26 July 2023
Malaysian inflation moderates in June, easing price pressures on transport and food items.
The annual growth in Malaysian consumer prices showed signs of moderation in June, driven mainly by easing transport inflation and slower price increases for meat, fish, and seafood. According to the Department of Statistics, the consumer price index (CPI) rose by 2.4% in June from a year earlier, compared to a 2.8% increase in May. This figure aligns with the median forecast of 13 economists polled by Reuters. Notably, the annual core inflation rate has also declined, slowing to 3.1% from the 3.5% recorded in May.
Kar Yong Ang, the OctaFX financial market analyst, commented on the recent development, stating, “Inflation rate in Malaysia has now dropped to a 14-month low. It is certainly not the kind of macro environment that will prompt the BNM [Bank Negara Malaysia, Malaysia’s central bank] to consider more rate hikes in the near-term.”
The slight moderation in inflation comes as good news for Malaysian consumers and businesses, but it also raises questions about the central bank’s future monetary policy. On July 6, BNM opted not to raise its benchmark interest rate, despite the fact that the Malaysian ringgit (MYR) had already lost 0.1% against the U.S. dollar immediately after the CPI report was released.
Explaining the MYR’s recent performance, Kar Yong Ang pointed out, “The recent strength of the ringgit has very little to do with the local factors. USDMYR plunged primarily because disinflationary trends in the U.S. have accelerated and the Fed [Federal Reserve, the U.S. central bank] is now widely expected to deliver just one more rate hike this year.”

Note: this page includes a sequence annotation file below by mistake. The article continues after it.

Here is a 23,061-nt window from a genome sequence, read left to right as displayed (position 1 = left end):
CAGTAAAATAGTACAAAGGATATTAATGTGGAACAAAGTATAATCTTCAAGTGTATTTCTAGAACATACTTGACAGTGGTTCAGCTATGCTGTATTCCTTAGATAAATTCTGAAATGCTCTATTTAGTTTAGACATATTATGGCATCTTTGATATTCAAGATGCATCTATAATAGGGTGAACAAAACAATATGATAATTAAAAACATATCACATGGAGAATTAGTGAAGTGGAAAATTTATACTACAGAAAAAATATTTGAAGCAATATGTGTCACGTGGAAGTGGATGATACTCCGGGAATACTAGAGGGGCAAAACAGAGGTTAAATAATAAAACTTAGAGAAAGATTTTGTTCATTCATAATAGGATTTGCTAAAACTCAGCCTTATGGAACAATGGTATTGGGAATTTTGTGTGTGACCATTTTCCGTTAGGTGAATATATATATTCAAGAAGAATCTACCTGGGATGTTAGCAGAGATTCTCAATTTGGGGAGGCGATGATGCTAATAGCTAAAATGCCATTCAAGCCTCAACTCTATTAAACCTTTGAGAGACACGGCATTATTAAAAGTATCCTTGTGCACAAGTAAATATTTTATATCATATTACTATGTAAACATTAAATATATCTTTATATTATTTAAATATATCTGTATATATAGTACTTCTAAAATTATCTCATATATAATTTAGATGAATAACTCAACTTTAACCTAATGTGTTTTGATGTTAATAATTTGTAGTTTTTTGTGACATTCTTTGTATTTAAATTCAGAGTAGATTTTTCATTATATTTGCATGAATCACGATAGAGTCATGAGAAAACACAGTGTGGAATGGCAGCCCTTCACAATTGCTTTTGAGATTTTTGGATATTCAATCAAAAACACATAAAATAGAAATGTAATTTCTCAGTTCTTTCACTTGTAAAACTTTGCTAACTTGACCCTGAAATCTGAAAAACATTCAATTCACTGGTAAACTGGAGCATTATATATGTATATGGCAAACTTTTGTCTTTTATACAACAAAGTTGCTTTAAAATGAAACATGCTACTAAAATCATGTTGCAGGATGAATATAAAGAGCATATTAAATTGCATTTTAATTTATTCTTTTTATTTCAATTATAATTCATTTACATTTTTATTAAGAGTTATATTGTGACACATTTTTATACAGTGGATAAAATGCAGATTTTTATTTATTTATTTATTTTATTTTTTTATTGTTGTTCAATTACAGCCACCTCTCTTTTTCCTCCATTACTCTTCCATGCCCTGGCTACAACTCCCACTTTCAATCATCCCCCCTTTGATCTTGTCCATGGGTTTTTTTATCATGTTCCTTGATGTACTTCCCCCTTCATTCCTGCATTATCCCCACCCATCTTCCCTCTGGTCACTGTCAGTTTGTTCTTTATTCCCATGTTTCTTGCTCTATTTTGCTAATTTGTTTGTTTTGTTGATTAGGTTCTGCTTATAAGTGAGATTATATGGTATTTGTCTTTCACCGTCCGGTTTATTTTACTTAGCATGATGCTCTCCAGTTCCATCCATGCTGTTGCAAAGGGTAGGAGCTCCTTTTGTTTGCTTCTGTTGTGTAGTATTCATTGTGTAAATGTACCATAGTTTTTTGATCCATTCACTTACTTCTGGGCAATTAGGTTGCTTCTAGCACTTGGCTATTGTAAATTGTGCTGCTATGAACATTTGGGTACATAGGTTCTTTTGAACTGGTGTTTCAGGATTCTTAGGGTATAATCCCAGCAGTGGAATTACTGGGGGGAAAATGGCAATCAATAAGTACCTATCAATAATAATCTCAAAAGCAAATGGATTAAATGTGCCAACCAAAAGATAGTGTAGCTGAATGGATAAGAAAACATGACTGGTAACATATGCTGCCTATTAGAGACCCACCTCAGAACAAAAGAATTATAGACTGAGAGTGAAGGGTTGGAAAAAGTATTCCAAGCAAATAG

The present scenario has led to speculation about whether BNM will adopt a less aggressive or more dovish monetary policy. Some analysts believe that rate cuts might be on the table, but others argue that it might be premature. Rate cuts are typically associated with an imminent recession or declining economic activity, which is not currently observed in Malaysia. In fact, the country’s industrial output experienced a surge of 4.7% year-on-year in May, while the trade balance improved to a positive $25.8 billion USD in June.
Kar Yong Ang shared his perspective, saying, “I think that BNM is certainly pleased to see price pressures ease, but core inflation is still above 3.0%, which is not entirely comfortable. The economy is not doing all that bad, but I think BNM will just stay on the sidelines for now, observing how the situation unfolds. It is too early to relax and turn dovish.”
Looking ahead, all eyes are on the upcoming press conference by the Federal Reserve, which is expected to provide crucial insights into the trajectory of rate hikes in the U.S. market. BNM officials will be closely monitoring the forward guidance from the Fed. Depending on the signals received, the Malaysian ringgit might appreciate, leading to a potential fall of the USDMYR towards 4.500 or even lower.
As the economic landscape remains uncertain, the central bank’s decision-making will be carefully watched not only by investors but also by the broader population, as it can have a significant impact on the overall economic outlook and financial stability of the nation.